Eventually my own mother spent a little more than two years living either with me or my brother. She was in relatively good health, but her mental difficulties required more and more monitoring as she aged. She and I both struggled with the enforcement of her daily medication intake. She felt that I was overstepping my bounds, and I felt beset upon by the battles that ensued each day. If it had not been for the clash of wills, I would have viewed her time in my home with great joy. I liked having her at our dinner table each evening and talking with her about my work day. She possessed a kind of folk wisdom that helped me, and I valued her opinion. She appeared to be doing very well while in my care, so it was shocking to learn that she had lung cancer. In fact, I was reluctant to believe that she was as sick as she was. I’m still happy that I was able to provide a safe and loving place for her until the very last few days of her life when she had to go to the hospital. 

The number of elderly individuals no longer able to take care of themselves without some supervision will continue to grow as the “Baby Boomers” enter their seventies and eighties. The question becomes how our society will be able to adequately care for those who require assistance in their daily routines. There are already a number of companies that are creating technologies that may support the younger generation in dealing with the coming surge.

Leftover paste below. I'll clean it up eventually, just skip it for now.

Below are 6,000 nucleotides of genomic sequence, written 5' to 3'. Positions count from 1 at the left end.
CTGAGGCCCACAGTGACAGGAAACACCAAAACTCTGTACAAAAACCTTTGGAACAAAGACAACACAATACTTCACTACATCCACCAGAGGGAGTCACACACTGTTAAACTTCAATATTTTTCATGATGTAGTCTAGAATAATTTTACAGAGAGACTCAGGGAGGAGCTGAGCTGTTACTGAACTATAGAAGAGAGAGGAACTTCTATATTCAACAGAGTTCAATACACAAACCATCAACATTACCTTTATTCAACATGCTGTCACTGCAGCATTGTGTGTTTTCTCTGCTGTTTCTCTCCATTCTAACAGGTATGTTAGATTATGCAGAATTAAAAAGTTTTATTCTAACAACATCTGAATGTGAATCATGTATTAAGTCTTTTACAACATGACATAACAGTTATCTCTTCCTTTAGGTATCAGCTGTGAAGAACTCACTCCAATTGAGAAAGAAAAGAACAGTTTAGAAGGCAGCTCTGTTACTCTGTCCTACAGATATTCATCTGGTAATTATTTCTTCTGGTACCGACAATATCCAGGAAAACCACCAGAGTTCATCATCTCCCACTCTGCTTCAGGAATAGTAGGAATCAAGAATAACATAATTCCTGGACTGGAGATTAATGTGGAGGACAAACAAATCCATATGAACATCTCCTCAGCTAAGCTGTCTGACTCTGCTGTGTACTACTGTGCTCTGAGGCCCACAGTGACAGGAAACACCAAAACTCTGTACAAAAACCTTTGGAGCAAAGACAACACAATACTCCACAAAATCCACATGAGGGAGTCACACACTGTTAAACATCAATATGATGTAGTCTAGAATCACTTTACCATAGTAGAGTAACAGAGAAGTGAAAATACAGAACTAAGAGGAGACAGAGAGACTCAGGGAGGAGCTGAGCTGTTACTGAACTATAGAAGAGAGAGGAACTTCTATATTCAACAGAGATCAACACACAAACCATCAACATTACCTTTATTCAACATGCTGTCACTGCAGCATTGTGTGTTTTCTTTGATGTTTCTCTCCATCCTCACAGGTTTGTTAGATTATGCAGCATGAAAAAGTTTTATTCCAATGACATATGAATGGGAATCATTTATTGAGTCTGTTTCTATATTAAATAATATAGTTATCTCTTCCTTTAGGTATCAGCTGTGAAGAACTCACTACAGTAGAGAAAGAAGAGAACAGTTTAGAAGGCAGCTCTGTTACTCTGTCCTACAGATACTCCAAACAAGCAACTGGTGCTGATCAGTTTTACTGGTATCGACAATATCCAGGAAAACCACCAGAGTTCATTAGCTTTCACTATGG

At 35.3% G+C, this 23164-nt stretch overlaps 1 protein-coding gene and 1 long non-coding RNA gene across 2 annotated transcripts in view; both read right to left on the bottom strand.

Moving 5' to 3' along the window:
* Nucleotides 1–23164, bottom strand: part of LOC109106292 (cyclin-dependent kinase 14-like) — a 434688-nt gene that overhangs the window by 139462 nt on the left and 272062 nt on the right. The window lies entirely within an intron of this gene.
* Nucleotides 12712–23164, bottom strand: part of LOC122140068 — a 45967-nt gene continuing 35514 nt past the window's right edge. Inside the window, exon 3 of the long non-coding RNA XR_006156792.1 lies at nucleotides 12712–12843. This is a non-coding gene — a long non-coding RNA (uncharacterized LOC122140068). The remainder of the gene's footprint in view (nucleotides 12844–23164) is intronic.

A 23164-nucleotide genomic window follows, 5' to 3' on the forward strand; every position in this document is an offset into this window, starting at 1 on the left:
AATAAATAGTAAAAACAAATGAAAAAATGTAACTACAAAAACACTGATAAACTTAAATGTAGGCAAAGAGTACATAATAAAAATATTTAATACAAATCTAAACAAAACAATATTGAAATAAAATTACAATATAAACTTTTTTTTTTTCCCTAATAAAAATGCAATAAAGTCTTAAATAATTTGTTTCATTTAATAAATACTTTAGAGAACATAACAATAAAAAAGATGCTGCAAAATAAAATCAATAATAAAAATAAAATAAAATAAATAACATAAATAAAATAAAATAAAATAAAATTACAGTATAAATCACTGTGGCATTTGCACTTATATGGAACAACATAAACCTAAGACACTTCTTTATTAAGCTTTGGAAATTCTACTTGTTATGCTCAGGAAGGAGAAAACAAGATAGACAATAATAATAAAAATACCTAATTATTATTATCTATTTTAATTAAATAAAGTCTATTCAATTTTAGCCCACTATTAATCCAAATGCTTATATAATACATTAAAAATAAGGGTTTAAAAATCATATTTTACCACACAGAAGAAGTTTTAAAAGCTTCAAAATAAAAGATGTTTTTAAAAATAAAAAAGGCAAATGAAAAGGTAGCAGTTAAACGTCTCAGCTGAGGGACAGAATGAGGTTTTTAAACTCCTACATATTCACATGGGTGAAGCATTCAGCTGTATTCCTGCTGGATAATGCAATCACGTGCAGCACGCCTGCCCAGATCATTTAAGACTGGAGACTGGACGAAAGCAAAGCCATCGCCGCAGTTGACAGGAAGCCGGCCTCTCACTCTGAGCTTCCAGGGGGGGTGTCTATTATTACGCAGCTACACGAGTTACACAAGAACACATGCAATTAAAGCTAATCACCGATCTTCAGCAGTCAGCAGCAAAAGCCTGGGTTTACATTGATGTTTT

Of course there are some people whose illnesses require twenty four hour care. Nursing homes will no doubt become crowded, but what I know from friends is that they are not the only answer. I know many people who realized that their parents needed to be in a more professional facility than their homes, and then found that they had to monitor the care they were receiving on a daily basis to insure that it was being carried out properly. It was an exhausting experience that required energy, patience and joint efforts by siblings.